New York


    San Francisco

    Los Angeles


    Applying for China visa from the United States

    The Chinese Embassy and the Consulate Generals in the US, aim to process China visa applications within 4 working days. There is an express (2-3 days) and rush service (1 day) available which would mean your visa could be processed quicker, but not all of the visa offices do this. If they do, these services are usually only available in extreme emergencies and they must be approved by the consular officer.

    Please note, your application could take longer to process than the timescales mentioned above. This depends on the type of visa you are applying. It’s best to apply at least 1 month before your trip so there is enough time for your application to be processed. Applications can be submitted up to 3 months ahead, however, be careful, you don’t want your visa to expire before you have the chance to use it.

    Once you know which embassy or consulate you need to apply for, you should spend time looking at their website so you understand what the process is and what the requirements are. Once you’ve done this, you will need to complete your application form:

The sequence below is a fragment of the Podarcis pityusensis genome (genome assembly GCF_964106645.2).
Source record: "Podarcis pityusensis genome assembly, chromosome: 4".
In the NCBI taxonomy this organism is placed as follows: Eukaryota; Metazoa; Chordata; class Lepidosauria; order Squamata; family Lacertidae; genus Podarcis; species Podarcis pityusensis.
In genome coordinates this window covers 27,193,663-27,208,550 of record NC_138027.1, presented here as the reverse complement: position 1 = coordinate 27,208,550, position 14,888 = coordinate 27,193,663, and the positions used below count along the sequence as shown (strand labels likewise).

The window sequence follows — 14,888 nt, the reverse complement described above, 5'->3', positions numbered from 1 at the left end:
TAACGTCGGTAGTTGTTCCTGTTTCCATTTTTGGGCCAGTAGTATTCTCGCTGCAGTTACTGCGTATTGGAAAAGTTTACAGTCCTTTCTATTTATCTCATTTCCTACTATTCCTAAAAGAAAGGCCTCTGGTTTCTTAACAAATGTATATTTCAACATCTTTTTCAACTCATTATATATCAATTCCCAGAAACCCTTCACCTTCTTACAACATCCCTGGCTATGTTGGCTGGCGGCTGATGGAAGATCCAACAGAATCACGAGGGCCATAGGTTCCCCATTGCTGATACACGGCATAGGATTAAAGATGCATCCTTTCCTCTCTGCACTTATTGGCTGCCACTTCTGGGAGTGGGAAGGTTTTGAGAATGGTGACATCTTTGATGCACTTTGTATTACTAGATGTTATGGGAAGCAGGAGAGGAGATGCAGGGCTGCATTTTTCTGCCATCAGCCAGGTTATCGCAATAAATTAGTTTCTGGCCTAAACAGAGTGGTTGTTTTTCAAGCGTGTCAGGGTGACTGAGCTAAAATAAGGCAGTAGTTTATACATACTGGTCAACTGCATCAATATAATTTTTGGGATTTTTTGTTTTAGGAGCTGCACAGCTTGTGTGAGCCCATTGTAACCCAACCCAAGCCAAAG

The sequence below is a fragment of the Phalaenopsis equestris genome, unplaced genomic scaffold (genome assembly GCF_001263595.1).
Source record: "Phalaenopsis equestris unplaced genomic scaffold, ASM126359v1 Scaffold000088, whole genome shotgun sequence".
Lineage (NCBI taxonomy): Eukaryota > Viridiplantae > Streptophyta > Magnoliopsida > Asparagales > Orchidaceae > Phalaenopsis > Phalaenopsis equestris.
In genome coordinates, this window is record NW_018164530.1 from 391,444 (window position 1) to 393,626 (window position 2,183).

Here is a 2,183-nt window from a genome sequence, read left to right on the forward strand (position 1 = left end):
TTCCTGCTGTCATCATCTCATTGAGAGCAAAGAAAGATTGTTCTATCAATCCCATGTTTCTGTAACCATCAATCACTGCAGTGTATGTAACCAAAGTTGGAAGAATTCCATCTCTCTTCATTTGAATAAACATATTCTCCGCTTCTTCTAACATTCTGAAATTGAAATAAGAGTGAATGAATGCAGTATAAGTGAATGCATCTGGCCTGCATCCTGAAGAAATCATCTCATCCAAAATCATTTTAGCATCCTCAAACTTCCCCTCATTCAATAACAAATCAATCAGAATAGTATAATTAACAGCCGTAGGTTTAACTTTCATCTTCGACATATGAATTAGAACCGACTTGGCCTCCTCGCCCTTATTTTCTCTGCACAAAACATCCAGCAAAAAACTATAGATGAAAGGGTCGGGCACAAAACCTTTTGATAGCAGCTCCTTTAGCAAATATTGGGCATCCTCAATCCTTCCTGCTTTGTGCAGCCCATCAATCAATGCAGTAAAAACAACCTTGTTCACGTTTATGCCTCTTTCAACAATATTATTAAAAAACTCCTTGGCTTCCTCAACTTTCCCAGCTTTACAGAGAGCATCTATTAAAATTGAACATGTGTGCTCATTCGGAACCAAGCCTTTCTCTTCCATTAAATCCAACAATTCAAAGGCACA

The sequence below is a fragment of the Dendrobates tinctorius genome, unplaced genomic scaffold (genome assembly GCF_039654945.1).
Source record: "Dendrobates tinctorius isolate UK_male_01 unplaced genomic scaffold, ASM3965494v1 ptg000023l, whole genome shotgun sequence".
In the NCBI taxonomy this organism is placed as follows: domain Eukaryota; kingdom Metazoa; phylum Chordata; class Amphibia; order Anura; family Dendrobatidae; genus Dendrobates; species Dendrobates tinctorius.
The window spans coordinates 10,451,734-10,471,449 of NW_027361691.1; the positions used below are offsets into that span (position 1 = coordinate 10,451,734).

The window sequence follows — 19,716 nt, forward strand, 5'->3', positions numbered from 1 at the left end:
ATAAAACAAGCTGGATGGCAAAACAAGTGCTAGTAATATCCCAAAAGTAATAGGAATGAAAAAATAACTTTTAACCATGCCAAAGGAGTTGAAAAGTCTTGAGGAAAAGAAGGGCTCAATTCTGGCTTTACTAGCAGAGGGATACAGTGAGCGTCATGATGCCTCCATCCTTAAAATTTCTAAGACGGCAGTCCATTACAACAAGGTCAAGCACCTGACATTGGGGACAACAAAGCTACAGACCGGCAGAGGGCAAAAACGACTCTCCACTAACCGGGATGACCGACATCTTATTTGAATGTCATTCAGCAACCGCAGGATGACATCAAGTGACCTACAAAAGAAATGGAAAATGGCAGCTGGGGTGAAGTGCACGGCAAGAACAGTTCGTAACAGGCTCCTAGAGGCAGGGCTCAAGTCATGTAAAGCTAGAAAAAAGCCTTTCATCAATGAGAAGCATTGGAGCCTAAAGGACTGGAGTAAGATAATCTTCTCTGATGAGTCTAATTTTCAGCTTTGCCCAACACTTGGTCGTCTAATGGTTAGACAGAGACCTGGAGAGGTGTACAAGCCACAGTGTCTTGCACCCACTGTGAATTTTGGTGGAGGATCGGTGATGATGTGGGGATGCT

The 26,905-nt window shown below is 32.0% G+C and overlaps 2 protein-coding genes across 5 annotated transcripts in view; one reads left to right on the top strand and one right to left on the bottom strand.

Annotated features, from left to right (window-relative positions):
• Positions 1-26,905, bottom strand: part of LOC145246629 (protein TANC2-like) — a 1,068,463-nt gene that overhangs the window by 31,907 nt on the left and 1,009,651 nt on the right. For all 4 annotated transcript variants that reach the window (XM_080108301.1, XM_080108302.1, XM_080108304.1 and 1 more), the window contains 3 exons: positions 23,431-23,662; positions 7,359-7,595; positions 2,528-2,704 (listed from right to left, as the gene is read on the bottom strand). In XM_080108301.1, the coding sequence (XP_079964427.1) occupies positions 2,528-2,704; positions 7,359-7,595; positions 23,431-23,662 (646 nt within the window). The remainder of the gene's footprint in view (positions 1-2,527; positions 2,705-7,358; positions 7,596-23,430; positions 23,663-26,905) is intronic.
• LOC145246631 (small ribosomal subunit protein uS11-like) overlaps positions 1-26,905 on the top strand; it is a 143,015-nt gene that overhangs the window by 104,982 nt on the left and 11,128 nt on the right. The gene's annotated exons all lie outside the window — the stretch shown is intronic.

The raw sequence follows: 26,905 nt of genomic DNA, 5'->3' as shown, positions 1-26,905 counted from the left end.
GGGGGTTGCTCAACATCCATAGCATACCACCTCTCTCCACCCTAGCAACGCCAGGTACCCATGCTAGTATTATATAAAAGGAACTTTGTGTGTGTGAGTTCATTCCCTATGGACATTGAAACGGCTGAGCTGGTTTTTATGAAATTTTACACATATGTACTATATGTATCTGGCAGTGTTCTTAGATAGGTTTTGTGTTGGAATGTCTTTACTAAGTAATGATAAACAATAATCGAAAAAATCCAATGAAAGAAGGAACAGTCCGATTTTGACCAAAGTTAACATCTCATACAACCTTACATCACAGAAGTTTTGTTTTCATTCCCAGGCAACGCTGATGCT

Complete your application form

    You can find the application form on the website of the embassy or consulate you are dealing with:

    Washington DC

    New York


    San Francisco

    Los Angeles


    You must complete your application form by downloading it onto your personal computer and typing the information before printing it. The embassy and consulates do NOT accept handwritten forms, so if you don’t submit a typed form, your application will be rejected.

    Get your documents ready

    Once you’ve completed your application form, it’s time to get your supporting documents ready. You must provide the embassy or consulate with everything they need in order for your China visa application to be processed. Missing information and/or documents will result in a refusal of your application.

    In addition, your documents should be originals, but you must also provide photocopies of everything. If you don’t, your application won’t be accepted, so remember to do this.

    Spend time looking at the respective websites of the embassy or consulates before you start to prepare your paperwork, so you understand what the requirements are:

    Washington DC

    New York


    San Francisco

    Los Angeles


    Required documents: